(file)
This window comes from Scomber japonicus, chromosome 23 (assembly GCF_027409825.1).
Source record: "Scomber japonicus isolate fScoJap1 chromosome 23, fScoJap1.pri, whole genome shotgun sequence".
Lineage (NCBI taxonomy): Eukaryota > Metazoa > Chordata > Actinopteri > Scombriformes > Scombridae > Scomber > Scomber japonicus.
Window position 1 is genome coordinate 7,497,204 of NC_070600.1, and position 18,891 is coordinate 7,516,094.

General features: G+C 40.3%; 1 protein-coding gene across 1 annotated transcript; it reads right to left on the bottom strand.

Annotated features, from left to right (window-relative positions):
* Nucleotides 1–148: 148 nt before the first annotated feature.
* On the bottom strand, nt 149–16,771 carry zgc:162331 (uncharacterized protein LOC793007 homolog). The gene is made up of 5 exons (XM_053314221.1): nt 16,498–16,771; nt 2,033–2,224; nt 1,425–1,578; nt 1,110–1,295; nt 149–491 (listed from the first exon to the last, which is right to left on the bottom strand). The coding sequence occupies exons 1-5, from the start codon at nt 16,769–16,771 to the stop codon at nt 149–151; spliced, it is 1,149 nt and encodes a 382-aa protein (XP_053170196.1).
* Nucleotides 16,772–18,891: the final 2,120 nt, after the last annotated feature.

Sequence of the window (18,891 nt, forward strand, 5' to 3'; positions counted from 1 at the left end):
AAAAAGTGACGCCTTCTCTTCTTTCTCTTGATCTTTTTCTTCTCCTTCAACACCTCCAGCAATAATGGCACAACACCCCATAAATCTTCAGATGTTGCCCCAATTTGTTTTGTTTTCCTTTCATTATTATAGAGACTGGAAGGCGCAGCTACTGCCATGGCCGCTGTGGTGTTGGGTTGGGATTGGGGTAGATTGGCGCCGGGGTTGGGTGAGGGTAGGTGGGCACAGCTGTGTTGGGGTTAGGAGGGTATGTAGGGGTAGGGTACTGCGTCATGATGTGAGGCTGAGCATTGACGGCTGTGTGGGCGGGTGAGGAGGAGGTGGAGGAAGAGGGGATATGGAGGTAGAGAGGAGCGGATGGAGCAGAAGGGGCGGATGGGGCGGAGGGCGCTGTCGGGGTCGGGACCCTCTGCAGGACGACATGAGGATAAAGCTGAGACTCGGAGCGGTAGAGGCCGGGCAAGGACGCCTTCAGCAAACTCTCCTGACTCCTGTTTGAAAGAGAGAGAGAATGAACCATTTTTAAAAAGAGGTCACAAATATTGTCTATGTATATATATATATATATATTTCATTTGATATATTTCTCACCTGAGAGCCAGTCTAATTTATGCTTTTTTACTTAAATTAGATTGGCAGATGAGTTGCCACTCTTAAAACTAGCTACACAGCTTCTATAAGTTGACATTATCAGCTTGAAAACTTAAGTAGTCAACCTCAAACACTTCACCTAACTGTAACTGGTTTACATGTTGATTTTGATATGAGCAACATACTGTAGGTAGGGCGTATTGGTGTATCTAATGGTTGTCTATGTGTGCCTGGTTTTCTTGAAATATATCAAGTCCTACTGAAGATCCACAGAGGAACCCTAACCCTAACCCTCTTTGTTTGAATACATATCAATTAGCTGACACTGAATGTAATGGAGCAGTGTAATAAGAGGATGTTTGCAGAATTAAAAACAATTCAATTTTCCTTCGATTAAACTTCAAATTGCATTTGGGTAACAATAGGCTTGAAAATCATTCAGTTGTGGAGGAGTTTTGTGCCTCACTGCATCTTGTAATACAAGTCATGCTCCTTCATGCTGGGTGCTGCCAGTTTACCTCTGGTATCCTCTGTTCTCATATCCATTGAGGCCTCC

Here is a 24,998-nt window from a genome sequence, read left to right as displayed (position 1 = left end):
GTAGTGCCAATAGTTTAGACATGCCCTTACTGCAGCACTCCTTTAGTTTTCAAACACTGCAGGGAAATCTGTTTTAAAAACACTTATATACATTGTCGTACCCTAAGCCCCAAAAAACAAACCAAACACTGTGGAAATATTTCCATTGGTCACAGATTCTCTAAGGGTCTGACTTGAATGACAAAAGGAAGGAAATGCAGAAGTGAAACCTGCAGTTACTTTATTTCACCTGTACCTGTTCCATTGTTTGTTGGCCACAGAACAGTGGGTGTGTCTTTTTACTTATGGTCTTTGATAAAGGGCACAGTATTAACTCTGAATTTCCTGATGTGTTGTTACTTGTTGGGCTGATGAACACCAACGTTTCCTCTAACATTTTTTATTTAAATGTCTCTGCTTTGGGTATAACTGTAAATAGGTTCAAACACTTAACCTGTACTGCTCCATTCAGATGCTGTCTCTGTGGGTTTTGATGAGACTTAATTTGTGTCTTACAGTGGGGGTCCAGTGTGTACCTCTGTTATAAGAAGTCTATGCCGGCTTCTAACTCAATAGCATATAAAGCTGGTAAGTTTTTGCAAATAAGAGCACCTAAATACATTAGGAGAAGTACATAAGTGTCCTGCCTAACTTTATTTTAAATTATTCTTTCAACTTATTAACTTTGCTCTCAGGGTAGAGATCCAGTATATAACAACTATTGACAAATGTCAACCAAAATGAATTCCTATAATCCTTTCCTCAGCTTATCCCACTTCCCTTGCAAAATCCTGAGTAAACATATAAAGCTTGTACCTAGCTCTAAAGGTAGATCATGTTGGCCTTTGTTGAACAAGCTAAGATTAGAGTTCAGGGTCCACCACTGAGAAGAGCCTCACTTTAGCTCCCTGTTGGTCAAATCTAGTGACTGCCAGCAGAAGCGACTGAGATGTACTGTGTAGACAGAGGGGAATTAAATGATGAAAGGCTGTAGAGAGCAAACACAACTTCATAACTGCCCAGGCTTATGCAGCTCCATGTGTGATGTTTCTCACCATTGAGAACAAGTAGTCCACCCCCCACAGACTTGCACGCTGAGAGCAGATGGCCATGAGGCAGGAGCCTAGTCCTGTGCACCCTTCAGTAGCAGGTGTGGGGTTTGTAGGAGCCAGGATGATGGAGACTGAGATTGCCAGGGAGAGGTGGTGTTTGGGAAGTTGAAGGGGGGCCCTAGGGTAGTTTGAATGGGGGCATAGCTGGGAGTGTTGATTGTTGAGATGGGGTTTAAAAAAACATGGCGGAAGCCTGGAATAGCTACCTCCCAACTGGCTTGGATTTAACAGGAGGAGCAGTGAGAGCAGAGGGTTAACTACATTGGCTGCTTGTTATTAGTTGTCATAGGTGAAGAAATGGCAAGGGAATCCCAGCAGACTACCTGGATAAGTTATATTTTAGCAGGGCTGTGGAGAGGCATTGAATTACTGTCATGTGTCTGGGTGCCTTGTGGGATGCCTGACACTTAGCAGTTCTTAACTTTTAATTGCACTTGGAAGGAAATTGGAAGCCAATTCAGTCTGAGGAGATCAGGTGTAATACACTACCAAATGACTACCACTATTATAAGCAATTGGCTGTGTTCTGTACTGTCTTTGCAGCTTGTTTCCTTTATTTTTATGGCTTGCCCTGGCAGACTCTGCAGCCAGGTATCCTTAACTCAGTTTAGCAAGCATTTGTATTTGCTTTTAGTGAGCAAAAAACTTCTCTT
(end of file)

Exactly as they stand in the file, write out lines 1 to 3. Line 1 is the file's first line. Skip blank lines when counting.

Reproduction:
This window comes from Scomber japonicus, chromosome 23 (assembly GCF_027409825.1).
Source record: "Scomber japonicus isolate fScoJap1 chromosome 23, fScoJap1.pri, whole genome shotgun sequence".
Lineage (NCBI taxonomy): Eukaryota > Metazoa > Chordata > Actinopteri > Scombriformes > Scombridae > Scomber > Scomber japonicus.